On Not Giving Up: The Ten-Year Journey of Ready for Air

October 17, 2013 § 28 Comments

RFACoverWeb2Kate Hopper, author of the new memoir Ready for Air: A Journey Through Premature Motherhood, examines the pain and perseverance that we meet along the road to publication:

Just over a month ago my doorbell rang, and a FedEx driver handed me a thin package. I turned it over and saw that it was from the University of Minnesota Press, my publisher, so I tore it open. It was my memoir.

I started to cry. And let me be clear: I did not gracefully shed a couple of tears; I sat in my tiny office and sobbed. The dog came in and looked at me, sniffed my legs, wondering, I’m sure, what the hell was wrong with me. And I wondered the same thing: Why am I crying now? What’s going on? Yet, I couldn’t stop.

When I described this later, someone said, “Tears of happiness!” But that wasn’t it exactly. Yes, I was thrilled to finally hold my book—so smooth, so carefully designed—in my hands. I was relieved. But that wasn’t all.

I began writing this book, a memoir about the premature birth of my daughter, almost a decade ago. I spent a few years writing it and revising it. Then I spent a year or so having it rejected. Some agents and editors thought it was too dark, others said there was simply no market for it. One said it needed to be funnier. Another claimed the content was just too challenging. (Just so you know, my daughter is fine—she’s a healthy ten-year-old.)

Each time I received a rejection, I hung my head for a bit. A few times I cried. I often laced up my running shoes and went for a rejection run. And then I came back to my desk and asked myself these questions: Why have I structured the book as I did? Why is it important to have the hard and gritty parts of motherhood woven in with the beautiful parts? Have I written the best book I can write?

The answer to that last question, at first, was no. I knew I could do better, put more pressure on my sentences, cut scenes, expand others. I knew I needed to thread the various narrative lines more carefully through the book. I knew I needed to push myself as a character on the page, to make sure I wasn’t letting myself off the hook.

So I wrote the book again, from scratch. That took another two and a half years, but when I was done, my answer was yes, this is the best book I can write. Yet the rejections continued to come—the book, they said, was still too dark, too challenging, there was no market.

These later rejections didn’t make me hang my head; they made me angry. And there’s nothing like a shot of anger to convince you to persevere, which is what I did. I knew I’d find a home for the book eventually; I wouldn’t give up. But here is the thing: submitting and writing and rewriting are exhausting. Constantly hoping is exhausting. Not giving up is sometimes exhausting.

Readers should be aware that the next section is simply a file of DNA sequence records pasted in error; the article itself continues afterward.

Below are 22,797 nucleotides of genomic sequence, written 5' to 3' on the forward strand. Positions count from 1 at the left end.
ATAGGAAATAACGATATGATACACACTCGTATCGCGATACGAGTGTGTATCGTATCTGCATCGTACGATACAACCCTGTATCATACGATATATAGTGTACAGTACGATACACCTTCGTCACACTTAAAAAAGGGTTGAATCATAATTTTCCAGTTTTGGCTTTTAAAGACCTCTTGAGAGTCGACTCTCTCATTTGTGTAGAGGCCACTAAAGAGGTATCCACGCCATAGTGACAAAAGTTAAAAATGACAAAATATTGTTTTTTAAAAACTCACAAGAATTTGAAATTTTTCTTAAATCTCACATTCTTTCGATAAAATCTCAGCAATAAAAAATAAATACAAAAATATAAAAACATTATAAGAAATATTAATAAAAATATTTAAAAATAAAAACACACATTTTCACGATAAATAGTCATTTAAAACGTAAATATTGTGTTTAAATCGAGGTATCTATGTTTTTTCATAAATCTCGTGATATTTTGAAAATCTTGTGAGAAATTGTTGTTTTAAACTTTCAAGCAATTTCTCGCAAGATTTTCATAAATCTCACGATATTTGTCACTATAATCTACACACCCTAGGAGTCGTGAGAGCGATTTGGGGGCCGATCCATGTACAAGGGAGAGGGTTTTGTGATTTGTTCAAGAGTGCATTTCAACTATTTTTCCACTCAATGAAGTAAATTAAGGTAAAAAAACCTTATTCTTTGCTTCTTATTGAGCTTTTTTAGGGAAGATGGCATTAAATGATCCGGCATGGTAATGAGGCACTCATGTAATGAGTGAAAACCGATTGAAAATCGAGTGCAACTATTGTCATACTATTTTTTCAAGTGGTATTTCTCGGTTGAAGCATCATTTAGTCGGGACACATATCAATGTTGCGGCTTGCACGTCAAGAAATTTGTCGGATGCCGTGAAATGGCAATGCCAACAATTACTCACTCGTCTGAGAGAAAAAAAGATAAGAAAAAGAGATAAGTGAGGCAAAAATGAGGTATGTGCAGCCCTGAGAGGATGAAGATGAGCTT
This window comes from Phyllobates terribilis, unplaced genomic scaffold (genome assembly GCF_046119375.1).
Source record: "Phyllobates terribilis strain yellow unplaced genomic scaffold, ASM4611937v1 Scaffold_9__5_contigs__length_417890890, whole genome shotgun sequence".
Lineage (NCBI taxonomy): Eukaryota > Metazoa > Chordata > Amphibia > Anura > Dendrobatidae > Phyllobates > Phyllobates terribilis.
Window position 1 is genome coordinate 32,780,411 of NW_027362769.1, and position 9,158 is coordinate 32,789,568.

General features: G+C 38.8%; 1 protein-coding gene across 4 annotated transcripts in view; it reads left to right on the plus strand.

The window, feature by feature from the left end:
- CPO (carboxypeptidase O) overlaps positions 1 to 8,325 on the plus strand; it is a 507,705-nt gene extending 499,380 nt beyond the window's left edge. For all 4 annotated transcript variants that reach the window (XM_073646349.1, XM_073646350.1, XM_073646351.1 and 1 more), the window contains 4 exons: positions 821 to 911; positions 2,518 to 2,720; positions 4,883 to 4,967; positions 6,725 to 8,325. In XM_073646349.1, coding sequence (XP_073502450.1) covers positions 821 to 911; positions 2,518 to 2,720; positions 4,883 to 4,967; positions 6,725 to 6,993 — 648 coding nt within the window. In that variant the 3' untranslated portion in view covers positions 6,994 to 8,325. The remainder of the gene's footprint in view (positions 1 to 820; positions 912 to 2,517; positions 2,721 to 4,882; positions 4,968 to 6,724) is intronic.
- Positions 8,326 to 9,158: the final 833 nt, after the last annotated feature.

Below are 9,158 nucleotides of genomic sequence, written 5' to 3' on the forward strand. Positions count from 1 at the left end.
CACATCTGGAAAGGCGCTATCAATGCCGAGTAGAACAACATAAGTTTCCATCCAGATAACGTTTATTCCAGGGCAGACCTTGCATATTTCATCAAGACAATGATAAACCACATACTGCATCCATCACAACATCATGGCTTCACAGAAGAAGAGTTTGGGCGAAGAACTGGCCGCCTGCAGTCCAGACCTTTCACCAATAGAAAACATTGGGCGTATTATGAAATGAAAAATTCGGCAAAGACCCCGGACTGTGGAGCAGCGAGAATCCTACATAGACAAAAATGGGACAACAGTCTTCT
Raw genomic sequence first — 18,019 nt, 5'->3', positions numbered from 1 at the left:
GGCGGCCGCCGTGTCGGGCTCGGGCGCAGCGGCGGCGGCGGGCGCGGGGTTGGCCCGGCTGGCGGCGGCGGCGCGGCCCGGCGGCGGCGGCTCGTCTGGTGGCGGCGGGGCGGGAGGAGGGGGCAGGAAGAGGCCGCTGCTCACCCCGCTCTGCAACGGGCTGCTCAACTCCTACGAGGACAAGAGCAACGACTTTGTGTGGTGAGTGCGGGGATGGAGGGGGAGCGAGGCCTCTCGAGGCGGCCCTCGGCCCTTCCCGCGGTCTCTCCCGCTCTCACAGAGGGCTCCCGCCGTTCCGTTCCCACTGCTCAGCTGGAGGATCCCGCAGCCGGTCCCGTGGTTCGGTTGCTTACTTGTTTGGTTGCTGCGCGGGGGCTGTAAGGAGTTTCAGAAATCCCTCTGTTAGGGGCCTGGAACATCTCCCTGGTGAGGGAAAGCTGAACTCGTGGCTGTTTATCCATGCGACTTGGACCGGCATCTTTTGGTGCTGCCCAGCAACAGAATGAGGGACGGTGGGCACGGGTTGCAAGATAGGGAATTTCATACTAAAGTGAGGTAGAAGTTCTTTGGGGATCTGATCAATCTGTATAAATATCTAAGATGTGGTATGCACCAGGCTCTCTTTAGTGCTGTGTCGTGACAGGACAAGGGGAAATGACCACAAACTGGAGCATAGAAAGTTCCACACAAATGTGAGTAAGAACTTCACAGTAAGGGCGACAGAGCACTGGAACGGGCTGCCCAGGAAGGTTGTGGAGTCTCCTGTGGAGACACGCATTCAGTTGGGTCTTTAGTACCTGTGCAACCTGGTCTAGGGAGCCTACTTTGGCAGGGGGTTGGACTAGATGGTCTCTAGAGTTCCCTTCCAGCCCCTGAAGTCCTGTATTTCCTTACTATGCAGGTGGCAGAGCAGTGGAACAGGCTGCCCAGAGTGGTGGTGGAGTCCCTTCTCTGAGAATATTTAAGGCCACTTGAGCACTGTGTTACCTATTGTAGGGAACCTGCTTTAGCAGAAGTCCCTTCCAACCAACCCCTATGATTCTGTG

So last month, when I finally held that book in my hands, it wasn’t just joy I felt. All that other stuff came rushing out, too—all those years of trying not to be discouraged, of not giving up, all the energy it took to keep diving back into that manuscript. It all whooshed right out of me, and that’s why I couldn’t stop sobbing.

I realized I wasn’t going to get anything done in that state—I was a blubbering mess—so I laced up my running shoes and headed toward the river. I let all those rejection runs seep into that one, and then, step after step, I let them all go. It started to rain, and I shivered as I ran over the Mississippi River, picking up my pace. Then I shook out my arms, let out a couple of boisterous whoops, and pumped my fist into the air. Because all of that hard work was worth it.


For more information about Kate Hopper’s writing, retreats and classes, visit www.katehopper.com.


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§ 28 Responses to On Not Giving Up: The Ten-Year Journey of Ready for Air

  • Melissa Cronin says:

    An inspiration! Thanks for sharing.

  • Thanks for this inspirational and encouraging story. I hope someday to sob when I see my published memoir.

  • laura tamakoshi says:

    Wonderful! I can feel the rain, the joy, the anger, the sobs, the exaltation. Congratulations

  • Thank you Kate. This is so inspirational and encouraging. I almost felt like weeping as I read as I’m in the midst of that same struggle. Just what I needed to hear today! I’ll be sure to pick up your book.

  • Sara says:

    I’m so glad your book has made it out into the world. We need “challenging” stories out there.

    “Constantly hoping is exhausting. Not giving up is sometimes exhausting.” In a very different way, I’ve done this, and yes, it is exhausting.

    One more congratulations on the pay off for all that hard work.

  • Judy Defeo says:

    Congratulations! Thank You for reminding me that it is worth it!

  • Sue LeBreton says: